12:15 PM, Monday, December 14, 2015
Expect accumulating snow late tonight and on Tuesday morning to impact ground and air travel. The highest impacts are likely in the Cheyenne area and on the northeastern plains of Colorado, with moderate impacts for the Denver-Boulder-Fort Collins corridor, and minor impacts in Colorado Springs.
Monday Evening: the chance for snow increases in mountains , especially in southern Wyoming and central Colorado.
Late tonight and Tuesday morning: main snowy period for the Front Range and adjacent plains. Increasing winds on the Colorado plains and in the Cheyenne area. 3-9 AM will be probably be the peak snowfall period.
Tuesday afternoon: snow tapers off from west to east. Maybe some significant snow and blowing snow out east on the high plains of northeastern Colorado.
Mountains: generally 6-12 inches, highest accumulations in north-central Colorado (around Vail Pass and Steamboat). Nederland is likely to be on the lower end of that range.
Cheyenne area: 5-8 inches, blowing snow.
Metro Denver-Boulder-Fort Collins: 2-5 inches. Blowing snow, especially east of I-25. A slight shift in track could result in little or nothing, or add a few more inches, but that appears to be a very small chance at this point.
Colorado Springs: 0-2 inches
Bottom line: A paralyzing storm is not expected, but winter travel conditions are expected by Tuesday morning. The worst conditions won’t necessarily be in and near the foothills.
3:20 PM, Sunday, December 13, 2015
Another fast-moving winter storm will become more intense as it moves eastward from Colorado into the Great Plains late Monday night and Tuesday. The current expected track puts the greatest risk for a period of heavy snow and wind in eastern Wyoming (including Cheyenne), with lower risk of heavy snow in the Denver-Boulder-Fort Collins corridor, and very low risk from Colorado Springs south.
Will update tomorrow. Right now most probable looks like:
- Cheyenne: about 6 inches, locally up to 10, with blowing snow, peak snowfall rates early Tuesday
- Denver-Boulder-Fort Collins: 1-4 inches, mainly Tuesday morning
- Colorado Springs: 0-2 inches
The annual Geminid meteor shower peaks in the pre-dawn hours on Monday. It’s one of the two best meteor showers of the year (the other being the Perseids in August).
12:15 PM, Friday, December 11, 2015
A intensifying storm system will track through Colorado tonight and become a potent storm as it moves east of the Front Range Saturday afternoon. The Front Range region will likely see at least a period of snow Saturday, and a generally cloudy and cold day.
Mountain accumulation Friday-Saturday: 6-10 inches near the continental divide, 3-6 inches foothills (including Nederland)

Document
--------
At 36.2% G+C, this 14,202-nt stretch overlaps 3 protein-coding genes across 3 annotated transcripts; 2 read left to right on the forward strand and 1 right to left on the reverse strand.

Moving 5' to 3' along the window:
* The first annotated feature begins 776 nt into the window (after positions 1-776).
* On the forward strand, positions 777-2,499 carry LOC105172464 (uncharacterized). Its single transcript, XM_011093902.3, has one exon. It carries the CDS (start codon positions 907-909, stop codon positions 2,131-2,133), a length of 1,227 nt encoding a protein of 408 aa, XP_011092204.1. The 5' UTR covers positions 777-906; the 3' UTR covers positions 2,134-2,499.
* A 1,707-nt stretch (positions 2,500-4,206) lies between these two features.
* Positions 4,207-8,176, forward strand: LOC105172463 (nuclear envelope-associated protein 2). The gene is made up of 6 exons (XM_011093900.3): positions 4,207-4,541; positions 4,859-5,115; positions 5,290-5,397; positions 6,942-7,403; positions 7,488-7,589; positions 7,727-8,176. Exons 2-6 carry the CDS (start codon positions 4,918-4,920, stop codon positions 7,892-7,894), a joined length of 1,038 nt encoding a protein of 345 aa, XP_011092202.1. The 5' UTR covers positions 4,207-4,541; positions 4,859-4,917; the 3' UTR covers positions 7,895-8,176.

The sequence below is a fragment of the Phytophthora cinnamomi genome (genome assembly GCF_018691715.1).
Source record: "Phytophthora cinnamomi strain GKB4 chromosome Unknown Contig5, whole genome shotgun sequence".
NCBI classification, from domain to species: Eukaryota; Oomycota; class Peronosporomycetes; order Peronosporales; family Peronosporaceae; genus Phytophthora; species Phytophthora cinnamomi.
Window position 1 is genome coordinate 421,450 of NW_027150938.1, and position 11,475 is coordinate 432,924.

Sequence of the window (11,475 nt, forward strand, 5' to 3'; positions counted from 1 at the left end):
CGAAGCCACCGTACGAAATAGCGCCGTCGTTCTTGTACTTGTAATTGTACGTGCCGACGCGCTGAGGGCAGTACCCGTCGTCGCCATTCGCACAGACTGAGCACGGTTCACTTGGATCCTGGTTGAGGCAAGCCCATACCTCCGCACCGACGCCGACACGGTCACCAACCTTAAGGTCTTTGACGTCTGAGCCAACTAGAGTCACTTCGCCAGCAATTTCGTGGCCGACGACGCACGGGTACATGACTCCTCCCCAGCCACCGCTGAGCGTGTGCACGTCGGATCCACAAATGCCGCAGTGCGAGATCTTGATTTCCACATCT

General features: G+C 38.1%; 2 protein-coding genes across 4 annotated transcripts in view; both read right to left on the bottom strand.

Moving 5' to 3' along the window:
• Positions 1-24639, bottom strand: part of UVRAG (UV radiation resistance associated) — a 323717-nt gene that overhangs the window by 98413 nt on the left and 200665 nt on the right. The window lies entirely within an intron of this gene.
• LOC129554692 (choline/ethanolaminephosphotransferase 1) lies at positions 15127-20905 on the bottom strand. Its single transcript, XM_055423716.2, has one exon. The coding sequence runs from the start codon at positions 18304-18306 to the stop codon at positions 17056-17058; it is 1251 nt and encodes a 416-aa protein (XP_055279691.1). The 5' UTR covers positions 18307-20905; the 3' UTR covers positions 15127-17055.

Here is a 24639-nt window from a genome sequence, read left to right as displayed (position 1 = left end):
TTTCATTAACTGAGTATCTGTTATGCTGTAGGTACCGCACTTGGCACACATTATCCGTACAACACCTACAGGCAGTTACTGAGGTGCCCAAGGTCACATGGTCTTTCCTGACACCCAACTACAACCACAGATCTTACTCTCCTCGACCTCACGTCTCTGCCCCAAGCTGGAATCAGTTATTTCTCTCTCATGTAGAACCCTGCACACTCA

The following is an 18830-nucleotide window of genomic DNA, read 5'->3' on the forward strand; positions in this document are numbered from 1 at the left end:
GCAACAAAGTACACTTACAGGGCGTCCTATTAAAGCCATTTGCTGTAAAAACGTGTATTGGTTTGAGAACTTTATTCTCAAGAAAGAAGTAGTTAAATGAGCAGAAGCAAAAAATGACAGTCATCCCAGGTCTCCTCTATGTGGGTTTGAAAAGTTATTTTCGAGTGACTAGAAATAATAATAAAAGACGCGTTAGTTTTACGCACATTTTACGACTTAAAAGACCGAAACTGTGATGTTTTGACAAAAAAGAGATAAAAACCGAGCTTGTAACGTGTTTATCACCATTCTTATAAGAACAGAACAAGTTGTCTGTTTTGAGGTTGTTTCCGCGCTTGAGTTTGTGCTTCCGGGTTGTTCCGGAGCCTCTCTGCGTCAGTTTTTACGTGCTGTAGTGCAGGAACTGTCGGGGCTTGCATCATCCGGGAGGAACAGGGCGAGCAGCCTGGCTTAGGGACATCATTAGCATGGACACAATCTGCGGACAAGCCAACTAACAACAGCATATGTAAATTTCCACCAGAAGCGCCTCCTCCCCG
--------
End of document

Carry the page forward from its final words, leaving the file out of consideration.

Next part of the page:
Lower elevation accumulations (mainly Saturday, maybe a little Friday night):
- 60% chance for 2-5 inches (including Colo Springs-Denver-Boulder-Fort Collins- Cheyenne)
- 20% chance of more than 5 inches due to a period of localized heavy snow (in a small portion of the area)
- 20% chance of less than 2 inches (a little greater chance for this outcome in Colorado Springs).
Why are strong storms not producing big snows?
We have been in a pattern since early November of intense storm systems that do most of their intensification as they pull east of the Front Range. This limits the “upslope” flow and most of the region gets a relatively minor snowfall, while a small portion (not necessarily near the foothills) gets a period of intense snow. One of these times we might get surprised with widespread heavy snow, but I don’t think it’s this time.
Another strong storm system is due in the area late Monday, but once again it may not be the kind to produce widespread high impact snow. But it’s still worth watching.
12:15 PM, Thursday, December 10, 2015
Cooler air will start to move into the Front Range region on Friday, and then colder with clouds and some snow Friday night and Saturday.
Most probably accumulations:
3-6 inches lower foothills and plains (maybe a little less on the high plains east of Denver).
6-10 inches mountain areas, heaviest north I-70.
Northern Colorado mountains and Cheyenne area may see the first accumulating snow late afternoon or early evening Friday.
Lower foothills and plains (Denver-Boulder) probably won’t see the first snow until after dark Friday evening.
Uncertainty about heavier snow:
The storm will become stronger as it moves east-southeast across Colorado and into Kansas/Oklahoma. If the intensification occurs a little sooner, the potential for somewhat heavier snow goes up. That appears to be an unlikely scenario at this time. I will update tomorrow.
2:50 PM, Tuesday, December 8, 2015
Our current mild stretch is likely to come to an end on Friday. It appears we may be in for some snow by Friday evening, possibly extending into Saturday. I’ll update that development tomorrow or Thursday.
Until then we should remain milder than average through Thursday night. Sporadic periods of gusty west winds are likely in and near the foothills. The best chance for very strong gusts (over 70 mph) is late Wednesday into early Thursday. The winds (high wind versus little wind) will vary greatly over small distances. Stay alert in the usual windy places.